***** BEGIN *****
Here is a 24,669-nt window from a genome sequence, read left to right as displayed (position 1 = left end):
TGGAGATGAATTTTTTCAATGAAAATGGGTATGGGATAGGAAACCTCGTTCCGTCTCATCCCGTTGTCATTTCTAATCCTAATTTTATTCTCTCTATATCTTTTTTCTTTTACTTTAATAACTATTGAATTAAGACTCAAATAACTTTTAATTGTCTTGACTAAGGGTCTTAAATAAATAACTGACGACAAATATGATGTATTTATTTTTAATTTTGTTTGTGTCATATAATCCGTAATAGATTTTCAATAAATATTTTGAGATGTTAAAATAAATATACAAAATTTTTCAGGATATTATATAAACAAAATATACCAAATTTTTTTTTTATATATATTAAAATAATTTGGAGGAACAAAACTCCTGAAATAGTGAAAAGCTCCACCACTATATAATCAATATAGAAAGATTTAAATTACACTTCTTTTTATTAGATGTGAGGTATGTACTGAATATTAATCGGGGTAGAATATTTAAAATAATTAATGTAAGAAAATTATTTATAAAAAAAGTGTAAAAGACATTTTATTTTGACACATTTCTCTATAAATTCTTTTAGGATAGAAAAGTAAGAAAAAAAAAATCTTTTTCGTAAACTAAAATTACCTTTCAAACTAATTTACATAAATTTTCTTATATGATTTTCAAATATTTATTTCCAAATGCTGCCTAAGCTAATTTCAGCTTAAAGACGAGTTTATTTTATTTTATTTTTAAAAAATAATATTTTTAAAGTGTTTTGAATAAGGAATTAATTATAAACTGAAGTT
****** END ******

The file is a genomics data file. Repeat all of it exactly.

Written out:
Here is a 24,669-nt window from a genome sequence, read left to right as displayed (position 1 = left end):
TGGAGATGAATTTTTTCAATGAAAATGGGTATGGGATAGGAAACCTCGTTCCGTCTCATCCCGTTGTCATTTCTAATCCTAATTTTATTCTCTCTATATCTTTTTTCTTTTACTTTAATAACTATTGAATTAAGACTCAAATAACTTTTAATTGTCTTGACTAAGGGTCTTAAATAAATAACTGACGACAAATATGATGTATTTATTTTTAATTTTGTTTGTGTCATATAATCCGTAATAGATTTTCAATAAATATTTTGAGATGTTAAAATAAATATACAAAATTTTTCAGGATATTATATAAACAAAATATACCAAATTTTTTTTTTATATATATTAAAATAATTTGGAGGAACAAAACTCCTGAAATAGTGAAAAGCTCCACCACTATATAATCAATATAGAAAGATTTAAATTACACTTCTTTTTATTAGATGTGAGGTATGTACTGAATATTAATCGGGGTAGAATATTTAAAATAATTAATGTAAGAAAATTATTTATAAAAAAAGTGTAAAAGACATTTTATTTTGACACATTTCTCTATAAATTCTTTTAGGATAGAAAAGTAAGAAAAAAAAAATCTTTTTCGTAAACTAAAATTACCTTTCAAACTAATTTACATAAATTTTCTTATATGATTTTCAAATATTTATTTCCAAATGCTGCCTAAGCTAATTTCAGCTTAAAGACGAGTTTATTTTATTTTATTTTTAAAAAATAATATTTTTAAAGTGTTTTGAATAAGGAATTAATTATAAACTGAAGTT